Because they’re always waiting for the other shoe to drop, Sixes cannot ever fully be at peace. They can’t fully enjoy a personal victory, and some Sixes cannot ever be satisfied or grateful. There’s a sense that the desired outcome could have been better or happened sooner, if the world weren’t so dreadful. This comes from their deeply rooted anxiety, which then causes more anxiety – a never-ending cycle.
It seems to me, then, that a way Sixes quell (or perhaps even sometimes confirm?) their anxiety is through their quality of Emotional Realness. They want others to mirror their feelings. “Don’t you see how dangerous/terrible/wrong this is?” If a Six doesn’t know where you stand, they fear you may be hiding something or that you may not care. But if the Six can provoke you and get an emotional reaction, at least s/he will know your position – because not knowing is just too uncomfortable.
Enneagram 6 Wings
Each Enneagram Type has a number on its right and left. These are its possible wings. Most people are more strongly influenced by one than the other, though sometimes both wings have equal influence. Here’s what that influence looks like for the Six. As a Riso-Hudson Certified Enneagram Teacher, I’m using Riso & Hudson’s names and descriptions here.
Six with a Five Wing (6w5): The Defender. Serious and independent, these Sixes keep their own counsel and rely on systems and beliefs for reassurance – while doubting them, too. They view the world as a dangerous place and are reactive and aggressive when they feel their security is in jeopardy.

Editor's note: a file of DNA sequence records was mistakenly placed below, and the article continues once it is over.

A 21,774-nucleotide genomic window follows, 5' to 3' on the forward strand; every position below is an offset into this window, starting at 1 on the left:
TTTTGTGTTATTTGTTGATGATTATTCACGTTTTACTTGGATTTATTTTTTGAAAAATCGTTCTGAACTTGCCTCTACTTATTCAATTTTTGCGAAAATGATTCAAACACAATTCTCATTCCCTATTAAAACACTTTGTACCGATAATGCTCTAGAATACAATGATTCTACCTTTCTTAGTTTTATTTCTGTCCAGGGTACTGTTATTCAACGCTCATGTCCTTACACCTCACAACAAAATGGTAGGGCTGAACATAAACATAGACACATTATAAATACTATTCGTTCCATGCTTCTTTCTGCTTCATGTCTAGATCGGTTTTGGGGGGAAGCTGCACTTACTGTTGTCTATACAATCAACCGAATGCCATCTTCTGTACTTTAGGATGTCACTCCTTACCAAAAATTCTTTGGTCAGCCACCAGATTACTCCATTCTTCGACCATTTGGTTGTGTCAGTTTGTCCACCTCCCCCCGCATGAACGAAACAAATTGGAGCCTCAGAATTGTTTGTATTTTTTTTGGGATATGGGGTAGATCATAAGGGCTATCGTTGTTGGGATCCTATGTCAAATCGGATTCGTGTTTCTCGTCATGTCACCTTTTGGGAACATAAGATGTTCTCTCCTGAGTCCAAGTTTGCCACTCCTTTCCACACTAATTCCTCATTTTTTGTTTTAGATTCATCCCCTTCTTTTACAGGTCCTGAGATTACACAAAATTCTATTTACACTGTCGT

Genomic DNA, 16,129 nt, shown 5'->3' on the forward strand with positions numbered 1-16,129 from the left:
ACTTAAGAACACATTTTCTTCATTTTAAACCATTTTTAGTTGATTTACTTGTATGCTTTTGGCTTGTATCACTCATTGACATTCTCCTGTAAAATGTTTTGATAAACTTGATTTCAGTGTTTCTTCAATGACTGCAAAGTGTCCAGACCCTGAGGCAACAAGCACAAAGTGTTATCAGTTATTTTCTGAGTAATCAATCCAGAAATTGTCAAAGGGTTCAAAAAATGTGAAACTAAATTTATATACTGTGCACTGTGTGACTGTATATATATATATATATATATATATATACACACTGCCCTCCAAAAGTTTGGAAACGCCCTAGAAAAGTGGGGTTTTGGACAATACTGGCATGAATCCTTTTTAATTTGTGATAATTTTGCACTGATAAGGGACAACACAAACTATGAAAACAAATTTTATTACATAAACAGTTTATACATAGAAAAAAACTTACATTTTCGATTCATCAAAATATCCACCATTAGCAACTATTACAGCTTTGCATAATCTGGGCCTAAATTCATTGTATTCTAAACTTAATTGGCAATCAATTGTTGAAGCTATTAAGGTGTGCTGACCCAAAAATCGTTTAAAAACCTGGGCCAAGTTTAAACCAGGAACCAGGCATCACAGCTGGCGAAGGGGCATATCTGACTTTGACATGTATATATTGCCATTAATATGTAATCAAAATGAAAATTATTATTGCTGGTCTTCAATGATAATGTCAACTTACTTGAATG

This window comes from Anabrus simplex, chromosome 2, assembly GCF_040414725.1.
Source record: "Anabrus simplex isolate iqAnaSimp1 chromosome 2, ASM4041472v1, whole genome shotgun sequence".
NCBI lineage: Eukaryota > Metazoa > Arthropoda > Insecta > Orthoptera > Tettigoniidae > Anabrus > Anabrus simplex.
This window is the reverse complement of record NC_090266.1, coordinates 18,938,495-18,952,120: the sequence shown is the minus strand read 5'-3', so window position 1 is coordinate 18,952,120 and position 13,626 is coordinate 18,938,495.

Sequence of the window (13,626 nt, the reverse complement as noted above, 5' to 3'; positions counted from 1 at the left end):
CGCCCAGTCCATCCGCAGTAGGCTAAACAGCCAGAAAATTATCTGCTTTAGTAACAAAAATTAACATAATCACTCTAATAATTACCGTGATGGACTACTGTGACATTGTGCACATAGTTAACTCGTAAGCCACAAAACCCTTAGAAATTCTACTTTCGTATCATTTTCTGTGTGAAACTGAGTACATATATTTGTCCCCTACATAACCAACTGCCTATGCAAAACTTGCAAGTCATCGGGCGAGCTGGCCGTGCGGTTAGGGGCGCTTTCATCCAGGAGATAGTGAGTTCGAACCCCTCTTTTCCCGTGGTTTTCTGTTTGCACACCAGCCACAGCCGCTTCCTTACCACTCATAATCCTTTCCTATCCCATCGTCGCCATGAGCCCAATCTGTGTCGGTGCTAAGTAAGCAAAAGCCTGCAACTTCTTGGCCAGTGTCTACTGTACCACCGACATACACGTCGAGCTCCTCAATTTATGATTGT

Enneagram Type Six with a Seven Wing (6w7): The Buddy. As the name suggests, Buddies are people who like to hang out with others and be sociable. They are more distractible than Defenders and can be very opinionated while reluctant to speak about their own problems. They may use or abuse substances as a way to dampen their anxiety.
Enneagram Type Six Relationships
The combination of loyalty and distrust can create conflict in all relationships, especially in romantic relationships. If a Six feels unsure about how things are going, he or she may test you in subtle ways to see if the relationship is still sound – or in non-subtle ways by demanding that you mirror their feelings by getting as emotional as they are in the moment. If you can’t or won’t, the Six may take this as “proof” that you aren’t as committed as they are, furthering their anxiety.
But at their best, Sixes offer loyalty and a bedrock-like solidity that lay the foundation for strong long-term relationships. They are friendly, engaging and courageous on your behalf. How wonderful to find someone you can put your trust in! Sixes can also keep you grounded while supporting your dreams. And my Six (w7) keeps me laughing every day with his sharp wit and playful demeanor.
Enneagram Type 6 Careers
Though Sixes can be found in all walks of life, their Basic Desire to find security and support (as outlined in The Wisdom of the Enneagram) draws them toward professions where they can both serve and feel safe. There are many Sixes in law enforcement, and I wonder if a Six came up with the motto “To Protect and Serve.” Because they are good at analysis and investigation, Sixes are at home as analysts, detectives and construction inspectors, for instance. They may also be found in the helping professions such as teaching or medicine. As Head Types, facts and knowledge reassure them, so they may become professors or specialists in scientific fields.
Enneagram Type Six Celebrities
The fact that there are many famous Sixes proves that though their Basic Desire has significant sway in their lives, they are as diverse a group as any other type. Though no outsider can say for certain what a person’s personality type is, the following celebrities exhibit Six qualities and behaviors: Ellen DeGeneres, Tom Hanks, David Letterman, Jennifer Anniston, Malcom X, Diane Keaton, J. R. R. Tolkien and Princess Diana.